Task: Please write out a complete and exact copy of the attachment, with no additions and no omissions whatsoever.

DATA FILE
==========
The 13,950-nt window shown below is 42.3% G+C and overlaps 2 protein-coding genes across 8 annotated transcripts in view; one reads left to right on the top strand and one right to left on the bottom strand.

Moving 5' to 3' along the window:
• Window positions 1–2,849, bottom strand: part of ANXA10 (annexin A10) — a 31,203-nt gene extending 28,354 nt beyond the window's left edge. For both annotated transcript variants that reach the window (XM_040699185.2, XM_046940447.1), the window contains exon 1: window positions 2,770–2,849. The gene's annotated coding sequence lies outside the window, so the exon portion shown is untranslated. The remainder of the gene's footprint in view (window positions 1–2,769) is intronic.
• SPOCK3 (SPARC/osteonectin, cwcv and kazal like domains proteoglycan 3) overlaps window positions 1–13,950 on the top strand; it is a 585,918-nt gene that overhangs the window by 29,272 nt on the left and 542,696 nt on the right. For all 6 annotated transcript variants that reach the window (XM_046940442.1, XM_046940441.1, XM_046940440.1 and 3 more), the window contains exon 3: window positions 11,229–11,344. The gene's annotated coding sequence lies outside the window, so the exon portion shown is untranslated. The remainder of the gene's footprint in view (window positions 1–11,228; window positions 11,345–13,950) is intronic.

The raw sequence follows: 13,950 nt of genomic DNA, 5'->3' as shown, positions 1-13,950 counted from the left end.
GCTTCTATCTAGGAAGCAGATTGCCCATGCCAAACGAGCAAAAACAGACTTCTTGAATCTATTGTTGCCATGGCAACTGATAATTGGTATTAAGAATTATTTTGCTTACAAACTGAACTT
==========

The 13,950-nt window shown below is 42.3% G+C and overlaps 2 protein-coding genes across 8 annotated transcripts in view; one reads left to right on the top strand and one right to left on the bottom strand.

Moving 5' to 3' along the window:
• Window positions 1–2,849, bottom strand: part of ANXA10 (annexin A10) — a 31,203-nt gene extending 28,354 nt beyond the window's left edge. For both annotated transcript variants that reach the window (XM_040699185.2, XM_046940447.1), the window contains exon 1: window positions 2,770–2,849. The gene's annotated coding sequence lies outside the window, so the exon portion shown is untranslated. The remainder of the gene's footprint in view (window positions 1–2,769) is intronic.
• SPOCK3 (SPARC/osteonectin, cwcv and kazal like domains proteoglycan 3) overlaps window positions 1–13,950 on the top strand; it is a 585,918-nt gene that overhangs the window by 29,272 nt on the left and 542,696 nt on the right. For all 6 annotated transcript variants that reach the window (XM_046940442.1, XM_046940441.1, XM_046940440.1 and 3 more), the window contains exon 3: window positions 11,229–11,344. The gene's annotated coding sequence lies outside the window, so the exon portion shown is untranslated. The remainder of the gene's footprint in view (window positions 1–11,228; window positions 11,345–13,950) is intronic.

The raw sequence follows: 13,950 nt of genomic DNA, 5'->3' as shown, positions 1-13,950 counted from the left end.
GCTTCTATCTAGGAAGCAGATTGCCCATGCCAAACGAGCAAAAACAGACTTCTTGAATCTATTGTTGCCATGGCAACTGATAATTGGTATTAAGAATTATTTTGCTTACAAACTGAACTT